Academic journal article Best Practices in Mental Health

Deployment Psychological Trajectories of National Guard Couples

Academic journal article Best Practices in Mental Health

Deployment Psychological Trajectories of National Guard Couples

Article excerpt

National Guard (NG) service members have played a major role in Operation Iraqi Freedom (OIF), Operation Enduring Freedom (OEF), and Operation New Dawn (OND) (Jansen et al., 2013). National Guard service member "citizen soldiers" were traditionally required to serve only "one weekend a month, two weeks a year" (Hotopf et al, 2006). However, since the September 11, 2001, terrorist attack, NG service members are more likely to expect to deploy at least once (National Guard, 2013). As of 2015, more than 760,000 NG service members have been deployed in support of overseas missions and more than half of NG service members have experienced combat. Such deployment experiences put significant pressure on the mental health and intimate relationships of NG service members and their families.

Studies reporting the effects of deployment to conflict regions such as Iraq and Afghanistan among National Guard/reserve (NG/R) populations show high rates of posttraumatic stress disorder (PTSD), alcohol abuse, anxiety disorders, and major depression (Jacobson et al. 2008; Kline et al., 2009; Renshaw, Rodrigues, & Jones, 2009; Shea, Vujanovic, Mansfield, Sevin, & Lui, 2010; Thomas et al., 2010; Vogt, Samper, King, King, & Martin, 2008). In fact, studies comparing NG/Rs to other active duty military personnel found higher rates of mental health issues among NG/Rs (Griffith, 2010; Milliken, Auchterlonie, & Hoge, 2007; Thomas et al., 2010; Vogt et al., 2008). These rates are exacerbated by higher combat exposure and multiple deployments (Kline et al., 2009; Polusny et al., 2009; Renshaw et al., 2009). Higher rates of mental health problems among NG/R personnel have been attributed to their age and family and employment status (Seal, Bertenthal, Miner, Sen, & Marmar, 2007). One study by Vogt and colleagues (2011), which assessed posttraumatic stress (PTS) symptoms over the course of deployment (i.e., at pre-deployment, deployment, and post-deployment), found that rates of PTS symptoms were highest among those with pre- and post-deployment stressors, more negative family functioning, more concerns about family disruption, and higher levels of combat exposure.

Many studies have documented the perceived burden of having a spouse who is in the military and who has developed mental health problems as a result of combat. Such a perception of burden leads to higher levels of distress in civilian spouses (Caska & Renshaw, 2011). In fact, research overwhelmingly shows a consistent pattern of relationship and psychological distress in spouses of combat veterans with PTSD (Campbell & Renshaw, 2012).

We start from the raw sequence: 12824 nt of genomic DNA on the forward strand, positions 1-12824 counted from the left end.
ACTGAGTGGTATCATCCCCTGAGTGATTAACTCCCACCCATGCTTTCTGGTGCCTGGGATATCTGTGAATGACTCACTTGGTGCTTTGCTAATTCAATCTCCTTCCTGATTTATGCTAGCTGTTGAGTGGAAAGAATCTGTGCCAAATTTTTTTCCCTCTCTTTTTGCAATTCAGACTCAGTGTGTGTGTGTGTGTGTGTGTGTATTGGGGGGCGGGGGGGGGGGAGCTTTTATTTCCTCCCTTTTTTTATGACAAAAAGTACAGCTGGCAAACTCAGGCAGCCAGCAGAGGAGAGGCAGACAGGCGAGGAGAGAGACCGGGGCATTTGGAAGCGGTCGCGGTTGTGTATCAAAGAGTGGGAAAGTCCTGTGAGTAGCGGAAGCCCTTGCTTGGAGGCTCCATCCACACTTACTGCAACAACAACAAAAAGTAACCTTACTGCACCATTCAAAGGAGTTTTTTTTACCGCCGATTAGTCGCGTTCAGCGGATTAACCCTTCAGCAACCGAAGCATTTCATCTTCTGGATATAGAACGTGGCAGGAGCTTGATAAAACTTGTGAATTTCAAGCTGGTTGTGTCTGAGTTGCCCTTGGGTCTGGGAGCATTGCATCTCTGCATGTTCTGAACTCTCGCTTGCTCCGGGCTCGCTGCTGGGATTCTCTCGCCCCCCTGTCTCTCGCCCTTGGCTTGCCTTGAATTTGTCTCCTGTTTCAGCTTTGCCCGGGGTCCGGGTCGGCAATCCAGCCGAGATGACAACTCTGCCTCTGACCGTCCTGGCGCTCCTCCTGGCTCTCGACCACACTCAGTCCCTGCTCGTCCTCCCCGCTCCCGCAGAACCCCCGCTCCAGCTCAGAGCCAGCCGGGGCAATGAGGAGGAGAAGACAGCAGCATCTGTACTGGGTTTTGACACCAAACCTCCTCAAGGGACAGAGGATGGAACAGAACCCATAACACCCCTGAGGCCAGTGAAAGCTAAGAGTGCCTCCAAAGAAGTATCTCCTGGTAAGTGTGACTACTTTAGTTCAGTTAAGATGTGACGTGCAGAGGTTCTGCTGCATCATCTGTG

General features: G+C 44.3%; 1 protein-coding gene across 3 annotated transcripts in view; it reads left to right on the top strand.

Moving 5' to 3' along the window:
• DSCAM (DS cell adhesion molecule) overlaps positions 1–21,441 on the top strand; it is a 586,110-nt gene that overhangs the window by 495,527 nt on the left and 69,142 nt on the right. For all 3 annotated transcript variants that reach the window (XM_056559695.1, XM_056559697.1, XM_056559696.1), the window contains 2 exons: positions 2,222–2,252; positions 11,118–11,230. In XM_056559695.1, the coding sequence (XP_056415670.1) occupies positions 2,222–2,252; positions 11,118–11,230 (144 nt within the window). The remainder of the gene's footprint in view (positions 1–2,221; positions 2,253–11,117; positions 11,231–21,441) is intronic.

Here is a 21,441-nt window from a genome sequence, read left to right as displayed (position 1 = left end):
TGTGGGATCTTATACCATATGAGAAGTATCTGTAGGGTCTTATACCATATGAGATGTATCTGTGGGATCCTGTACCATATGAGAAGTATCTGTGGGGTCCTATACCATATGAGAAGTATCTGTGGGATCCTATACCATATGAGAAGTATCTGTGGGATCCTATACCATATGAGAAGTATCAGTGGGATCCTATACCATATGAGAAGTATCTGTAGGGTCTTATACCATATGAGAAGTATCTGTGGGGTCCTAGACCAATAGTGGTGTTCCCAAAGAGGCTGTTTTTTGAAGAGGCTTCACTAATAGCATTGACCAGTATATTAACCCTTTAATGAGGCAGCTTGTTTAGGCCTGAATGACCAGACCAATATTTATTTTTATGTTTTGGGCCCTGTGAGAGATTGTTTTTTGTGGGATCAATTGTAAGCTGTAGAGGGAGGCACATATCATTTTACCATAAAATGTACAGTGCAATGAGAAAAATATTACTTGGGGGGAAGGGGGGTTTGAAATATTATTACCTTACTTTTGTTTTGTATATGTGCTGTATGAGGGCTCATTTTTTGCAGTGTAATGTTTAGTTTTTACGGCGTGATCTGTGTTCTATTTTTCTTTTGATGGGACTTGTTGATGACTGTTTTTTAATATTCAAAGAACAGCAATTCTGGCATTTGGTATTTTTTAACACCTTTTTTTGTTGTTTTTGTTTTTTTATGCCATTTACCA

The family stress theory has been used to explain the increase in distress among intimate partners of combat veterans with PTSD because it highlights the function of role responsibilities during deployment. According to this theory, families experience higher levels of distress when there is an imbalance in demands and resources. One factor that leads to imbalance is introduced during deployment when service members are exposed to trauma and develop psychiatric symptoms, and another factor is introduced when intimate partners need to be more assertive as the head of the household (Solomon et al., 1992). These factors create conflict when combat veterans attempt to resume previous responsibilities within their financial, parenting, and relationship roles (Knox & Price, 1995). A second explanation posits that such increases in distress in intimate partners and spouses are attributable to "secondary traumatization" (Bjornestad, Schweinle, & Elhai, 2014). Originally coined by Figley (1983), the notion of secondary traumatization has been applied in the scientific literature more broadly when general distress and psychiatric symptomology are transmitted from trauma survivor to part- ner; that is, both partners will experience increased distress even if only one partner experienced the traumatic event or events (see Garlovski & Lyons, 2004). …

Search by... Author
Show... All Results Primary Sources Peer-reviewed

Oops!

An unknown error has occurred. Please click the button below to reload the page. If the problem persists, please try again in a little while.